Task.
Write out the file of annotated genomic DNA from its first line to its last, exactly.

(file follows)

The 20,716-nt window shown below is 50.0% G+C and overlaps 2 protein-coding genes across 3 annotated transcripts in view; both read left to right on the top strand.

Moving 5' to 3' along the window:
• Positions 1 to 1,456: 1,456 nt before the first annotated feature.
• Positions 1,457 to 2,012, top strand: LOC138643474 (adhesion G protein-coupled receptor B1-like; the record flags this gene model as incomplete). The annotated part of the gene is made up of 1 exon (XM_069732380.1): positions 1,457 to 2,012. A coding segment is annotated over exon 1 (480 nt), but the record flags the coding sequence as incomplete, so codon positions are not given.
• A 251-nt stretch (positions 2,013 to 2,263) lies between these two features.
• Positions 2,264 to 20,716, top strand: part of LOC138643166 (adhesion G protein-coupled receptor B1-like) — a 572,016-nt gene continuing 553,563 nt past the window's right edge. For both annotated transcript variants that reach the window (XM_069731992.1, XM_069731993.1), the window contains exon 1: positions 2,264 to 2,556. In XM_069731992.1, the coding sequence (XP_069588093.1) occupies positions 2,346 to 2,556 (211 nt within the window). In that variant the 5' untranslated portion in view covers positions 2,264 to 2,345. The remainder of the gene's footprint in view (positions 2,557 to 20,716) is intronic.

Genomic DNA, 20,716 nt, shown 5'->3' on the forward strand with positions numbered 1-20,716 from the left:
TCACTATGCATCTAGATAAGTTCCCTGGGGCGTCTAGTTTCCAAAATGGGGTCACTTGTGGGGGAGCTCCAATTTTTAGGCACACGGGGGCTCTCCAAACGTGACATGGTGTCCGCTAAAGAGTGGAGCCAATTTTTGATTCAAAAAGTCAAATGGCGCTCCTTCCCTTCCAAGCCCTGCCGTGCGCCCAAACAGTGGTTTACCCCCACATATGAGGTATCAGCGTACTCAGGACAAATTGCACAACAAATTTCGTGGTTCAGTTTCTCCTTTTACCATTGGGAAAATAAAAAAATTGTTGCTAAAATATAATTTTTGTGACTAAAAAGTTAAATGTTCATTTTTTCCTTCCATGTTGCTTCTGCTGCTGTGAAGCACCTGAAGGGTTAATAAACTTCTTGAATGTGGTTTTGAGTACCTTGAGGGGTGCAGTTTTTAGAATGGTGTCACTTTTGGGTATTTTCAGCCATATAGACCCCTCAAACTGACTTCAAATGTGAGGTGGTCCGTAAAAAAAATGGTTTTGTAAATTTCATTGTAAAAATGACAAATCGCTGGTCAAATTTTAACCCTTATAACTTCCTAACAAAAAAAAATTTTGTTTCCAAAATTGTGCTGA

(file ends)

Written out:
The 20,716-nt window shown below is 50.0% G+C and overlaps 2 protein-coding genes across 3 annotated transcripts in view; both read left to right on the top strand.

Moving 5' to 3' along the window:
• Positions 1 to 1,456: 1,456 nt before the first annotated feature.
• Positions 1,457 to 2,012, top strand: LOC138643474 (adhesion G protein-coupled receptor B1-like; the record flags this gene model as incomplete). The annotated part of the gene is made up of 1 exon (XM_069732380.1): positions 1,457 to 2,012. A coding segment is annotated over exon 1 (480 nt), but the record flags the coding sequence as incomplete, so codon positions are not given.
• A 251-nt stretch (positions 2,013 to 2,263) lies between these two features.
• Positions 2,264 to 20,716, top strand: part of LOC138643166 (adhesion G protein-coupled receptor B1-like) — a 572,016-nt gene continuing 553,563 nt past the window's right edge. For both annotated transcript variants that reach the window (XM_069731992.1, XM_069731993.1), the window contains exon 1: positions 2,264 to 2,556. In XM_069731992.1, the coding sequence (XP_069588093.1) occupies positions 2,346 to 2,556 (211 nt within the window). In that variant the 5' untranslated portion in view covers positions 2,264 to 2,345. The remainder of the gene's footprint in view (positions 2,557 to 20,716) is intronic.

Genomic DNA, 20,716 nt, shown 5'->3' on the forward strand with positions numbered 1-20,716 from the left:
TCACTATGCATCTAGATAAGTTCCCTGGGGCGTCTAGTTTCCAAAATGGGGTCACTTGTGGGGGAGCTCCAATTTTTAGGCACACGGGGGCTCTCCAAACGTGACATGGTGTCCGCTAAAGAGTGGAGCCAATTTTTGATTCAAAAAGTCAAATGGCGCTCCTTCCCTTCCAAGCCCTGCCGTGCGCCCAAACAGTGGTTTACCCCCACATATGAGGTATCAGCGTACTCAGGACAAATTGCACAACAAATTTCGTGGTTCAGTTTCTCCTTTTACCATTGGGAAAATAAAAAAATTGTTGCTAAAATATAATTTTTGTGACTAAAAAGTTAAATGTTCATTTTTTCCTTCCATGTTGCTTCTGCTGCTGTGAAGCACCTGAAGGGTTAATAAACTTCTTGAATGTGGTTTTGAGTACCTTGAGGGGTGCAGTTTTTAGAATGGTGTCACTTTTGGGTATTTTCAGCCATATAGACCCCTCAAACTGACTTCAAATGTGAGGTGGTCCGTAAAAAAAATGGTTTTGTAAATTTCATTGTAAAAATGACAAATCGCTGGTCAAATTTTAACCCTTATAACTTCCTAACAAAAAAAAATTTTGTTTCCAAAATTGTGCTGA